NEW YORK (GenomeWeb) – Researchers have teased out a gene expression program that is associated with resistance to immunotherapy in melanoma. Inhibiting this program could improve treatment response.
While immunotherapies like immune checkpoint inhibitors have led to sometimes-dramatic responses in a portion of cancer patients, others don't respond to the treatment.
A team led by researchers at the Broad Institute performed single-cell RNA sequencing on 33 melanoma tumors, about half of which were treatment resistant. As the investigators reported today in Cell, they uncovered a pattern of gene expression associated with treatment resistance. This expression program could also predict treatment response and, when inhibited in mice in conjunction with treatment, improve that response.
"Our team has mapped out a highresolution landscape of immunotherapyresistant melanoma," co-senior author Aviv Regev, director of the Klarman Cell Observatory at the Broad and professor of biology at MIT, said in a statement. "We've discovered a gene expression program that can help predict resistance to immunotherapy before treatment even begins, and a potential way to reverse this program in order to delay or counter that resistance."
To uncover this gene expression program of so-called "cold" tumors — those with low levels of T cell infiltration, a hallmark of immunotherapy resistance — the researchers combined the single-cell RNA-seq data they generated from 33 human melanoma samples with 473 bulk tumor profiles from The Cancer Genome Atlas. Using the scRNA-seq profiles, they distinguished signatures of various cell types, including T cells and malignant cells.
They used those T cell signatures to determine T cell infiltration levels within hundreds of tumors and used the signature to also define which genes from the malignant cells were correlated with T cell abundance in bulk tumors.
They uncovered both genes whose expression was repressed — such as ones involved in antigen presentation and processing, interferon signaling, and immune modulation — and induced — such as CDK4 and its targets. The researchers noted that the immune resistance program encompasses the hallmarks of immune evasion, suppression and exclusion.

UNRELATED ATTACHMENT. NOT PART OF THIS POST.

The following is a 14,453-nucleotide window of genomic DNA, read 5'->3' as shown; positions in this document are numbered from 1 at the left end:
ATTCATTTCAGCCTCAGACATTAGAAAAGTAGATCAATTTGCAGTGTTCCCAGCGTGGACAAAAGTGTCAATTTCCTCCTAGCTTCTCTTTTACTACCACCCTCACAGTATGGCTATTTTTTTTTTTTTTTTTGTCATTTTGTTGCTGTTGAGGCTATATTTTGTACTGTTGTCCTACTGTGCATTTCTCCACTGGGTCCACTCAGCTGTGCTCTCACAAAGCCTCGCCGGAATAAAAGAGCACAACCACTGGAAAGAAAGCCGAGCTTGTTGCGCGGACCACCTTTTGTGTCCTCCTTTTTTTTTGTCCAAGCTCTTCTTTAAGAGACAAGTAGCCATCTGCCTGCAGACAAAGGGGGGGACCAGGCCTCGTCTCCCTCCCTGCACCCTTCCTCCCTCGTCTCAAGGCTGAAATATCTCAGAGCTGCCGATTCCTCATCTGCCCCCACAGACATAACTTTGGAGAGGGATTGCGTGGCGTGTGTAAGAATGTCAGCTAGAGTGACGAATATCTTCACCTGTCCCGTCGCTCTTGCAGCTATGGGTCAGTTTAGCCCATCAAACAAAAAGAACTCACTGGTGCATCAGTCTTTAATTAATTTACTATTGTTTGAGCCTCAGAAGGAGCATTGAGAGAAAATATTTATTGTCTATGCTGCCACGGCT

They also found that this gene expression program appears to intrinsic. It is found in untreated tumors — in particular, they noted it is present in a subset of about 24 percent of malignant cells in about 80 percent of untreated tumors. The program does become more common following immune checkpoint inhibitors therapy failure, the team added.
It can also predict how patients would respond to immune checkpoint inhibitor treatment, the researchers reported. In the TCGA cohort, expression of the program was linked to poor survival. Further, in a separate cohort, they found that its expression could distinguish immune checkpoint inhibitor responders from non-responders.
It also could predict progression-free survival, as well as complete response, better than the 47 other signatures tested.
The researchers suspected that CDK4/6 might be master regulators of this gene expression program and that targeting them might reverse resistance. They tested the CDK4/6 inhibitor abemaciclib in three melanoma cell lines and found it appeared to repress the program and lead to cell senescence. They also tested it in conjunction with immune checkpoint inhibitor treatment in a mouse model of immunotherapy-resistant melanoma. There, abemaciclib appeared to sensitize the mice to treatment.
This, the researchers said, suggests a means to overcome immunotherapy resistance and could be applicable to other cancer types. They are now starting a clinical trial to further explore this combination treatment. "Our work, along with that of colleagues studying the effects of CDK4/6 inhibitors in breast cancer and other diseases, provides a rationale for exploring combination therapy with immune checkpoint inhibitors," cosenior author Benjamin Izar, a melanoma oncologist at DanaFarber Cancer Institute and postdoc at the Broad, said in a statement.